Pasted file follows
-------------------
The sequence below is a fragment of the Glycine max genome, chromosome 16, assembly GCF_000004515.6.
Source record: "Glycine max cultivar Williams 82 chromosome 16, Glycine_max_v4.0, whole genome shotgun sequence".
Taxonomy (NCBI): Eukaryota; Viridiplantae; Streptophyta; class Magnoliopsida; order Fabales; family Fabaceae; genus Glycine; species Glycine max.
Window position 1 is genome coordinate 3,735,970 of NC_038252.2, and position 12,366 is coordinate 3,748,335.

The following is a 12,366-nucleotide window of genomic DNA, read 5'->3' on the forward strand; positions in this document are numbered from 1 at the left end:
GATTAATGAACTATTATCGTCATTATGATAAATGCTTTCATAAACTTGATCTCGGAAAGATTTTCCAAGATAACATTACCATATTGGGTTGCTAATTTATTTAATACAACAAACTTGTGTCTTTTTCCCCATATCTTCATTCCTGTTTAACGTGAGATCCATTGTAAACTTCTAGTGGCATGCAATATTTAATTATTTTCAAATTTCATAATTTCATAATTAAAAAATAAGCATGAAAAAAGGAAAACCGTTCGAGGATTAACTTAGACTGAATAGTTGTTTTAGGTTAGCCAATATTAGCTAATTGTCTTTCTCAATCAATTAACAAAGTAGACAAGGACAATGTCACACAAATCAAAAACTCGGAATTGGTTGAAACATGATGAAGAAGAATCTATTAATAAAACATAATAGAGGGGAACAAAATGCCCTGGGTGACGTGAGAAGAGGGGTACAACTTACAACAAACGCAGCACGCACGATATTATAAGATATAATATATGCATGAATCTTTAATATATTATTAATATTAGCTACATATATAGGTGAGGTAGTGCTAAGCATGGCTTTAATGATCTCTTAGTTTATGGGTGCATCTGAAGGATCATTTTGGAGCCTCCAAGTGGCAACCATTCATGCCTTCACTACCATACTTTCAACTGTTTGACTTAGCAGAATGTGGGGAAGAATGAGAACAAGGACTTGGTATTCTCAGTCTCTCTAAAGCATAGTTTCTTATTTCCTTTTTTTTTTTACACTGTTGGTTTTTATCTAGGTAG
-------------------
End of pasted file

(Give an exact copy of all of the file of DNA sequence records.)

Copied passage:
The sequence below is a fragment of the Glycine max genome, chromosome 16, assembly GCF_000004515.6.
Source record: "Glycine max cultivar Williams 82 chromosome 16, Glycine_max_v4.0, whole genome shotgun sequence".
Taxonomy (NCBI): Eukaryota; Viridiplantae; Streptophyta; class Magnoliopsida; order Fabales; family Fabaceae; genus Glycine; species Glycine max.
Window position 1 is genome coordinate 3,735,970 of NC_038252.2, and position 12,366 is coordinate 3,748,335.

The following is a 12,366-nucleotide window of genomic DNA, read 5'->3' on the forward strand; positions in this document are numbered from 1 at the left end:
GATTAATGAACTATTATCGTCATTATGATAAATGCTTTCATAAACTTGATCTCGGAAAGATTTTCCAAGATAACATTACCATATTGGGTTGCTAATTTATTTAATACAACAAACTTGTGTCTTTTTCCCCATATCTTCATTCCTGTTTAACGTGAGATCCATTGTAAACTTCTAGTGGCATGCAATATTTAATTATTTTCAAATTTCATAATTTCATAATTAAAAAATAAGCATGAAAAAAGGAAAACCGTTCGAGGATTAACTTAGACTGAATAGTTGTTTTAGGTTAGCCAATATTAGCTAATTGTCTTTCTCAATCAATTAACAAAGTAGACAAGGACAATGTCACACAAATCAAAAACTCGGAATTGGTTGAAACATGATGAAGAAGAATCTATTAATAAAACATAATAGAGGGGAACAAAATGCCCTGGGTGACGTGAGAAGAGGGGTACAACTTACAACAAACGCAGCACGCACGATATTATAAGATATAATATATGCATGAATCTTTAATATATTATTAATATTAGCTACATATATAGGTGAGGTAGTGCTAAGCATGGCTTTAATGATCTCTTAGTTTATGGGTGCATCTGAAGGATCATTTTGGAGCCTCCAAGTGGCAACCATTCATGCCTTCACTACCATACTTTCAACTGTTTGACTTAGCAGAATGTGGGGAAGAATGAGAACAAGGACTTGGTATTCTCAGTCTCTCTAAAGCATAGTTTCTTATTTCCTTTTTTTTTTTACACTGTTGGTTTTTATCTAGGTAG